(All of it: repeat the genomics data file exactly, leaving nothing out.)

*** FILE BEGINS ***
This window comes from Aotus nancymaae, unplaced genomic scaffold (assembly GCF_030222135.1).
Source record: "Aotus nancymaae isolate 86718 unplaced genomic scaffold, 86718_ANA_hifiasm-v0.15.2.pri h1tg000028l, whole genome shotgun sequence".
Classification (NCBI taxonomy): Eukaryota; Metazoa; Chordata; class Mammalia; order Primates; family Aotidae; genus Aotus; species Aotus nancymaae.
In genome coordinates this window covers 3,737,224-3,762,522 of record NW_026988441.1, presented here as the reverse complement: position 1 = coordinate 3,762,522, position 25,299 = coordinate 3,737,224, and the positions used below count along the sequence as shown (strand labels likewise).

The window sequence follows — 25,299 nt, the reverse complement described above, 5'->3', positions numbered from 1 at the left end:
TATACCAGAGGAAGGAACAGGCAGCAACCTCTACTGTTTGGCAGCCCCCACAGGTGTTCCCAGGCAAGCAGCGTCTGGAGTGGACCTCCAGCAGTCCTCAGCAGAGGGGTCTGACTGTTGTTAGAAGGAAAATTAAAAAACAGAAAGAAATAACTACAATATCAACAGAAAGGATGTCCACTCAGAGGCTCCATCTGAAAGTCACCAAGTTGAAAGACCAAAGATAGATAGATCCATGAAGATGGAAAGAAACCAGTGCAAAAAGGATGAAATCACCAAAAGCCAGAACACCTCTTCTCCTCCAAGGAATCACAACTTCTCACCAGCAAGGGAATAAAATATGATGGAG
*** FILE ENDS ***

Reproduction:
This window comes from Aotus nancymaae, unplaced genomic scaffold (assembly GCF_030222135.1).
Source record: "Aotus nancymaae isolate 86718 unplaced genomic scaffold, 86718_ANA_hifiasm-v0.15.2.pri h1tg000028l, whole genome shotgun sequence".
Classification (NCBI taxonomy): Eukaryota; Metazoa; Chordata; class Mammalia; order Primates; family Aotidae; genus Aotus; species Aotus nancymaae.
In genome coordinates this window covers 3,737,224-3,762,522 of record NW_026988441.1, presented here as the reverse complement: position 1 = coordinate 3,762,522, position 25,299 = coordinate 3,737,224, and the positions used below count along the sequence as shown (strand labels likewise).

The window sequence follows — 25,299 nt, the reverse complement described above, 5'->3', positions numbered from 1 at the left end:
TATACCAGAGGAAGGAACAGGCAGCAACCTCTACTGTTTGGCAGCCCCCACAGGTGTTCCCAGGCAAGCAGCGTCTGGAGTGGACCTCCAGCAGTCCTCAGCAGAGGGGTCTGACTGTTGTTAGAAGGAAAATTAAAAAACAGAAAGAAATAACTACAATATCAACAGAAAGGATGTCCACTCAGAGGCTCCATCTGAAAGTCACCAAGTTGAAAGACCAAAGATAGATAGATCCATGAAGATGGAAAGAAACCAGTGCAAAAAGGATGAAATCACCAAAAGCCAGAACACCTCTTCTCCTCCAAGGAATCACAACTTCTCACCAGCAAGGGAATAAAATATGATGGAG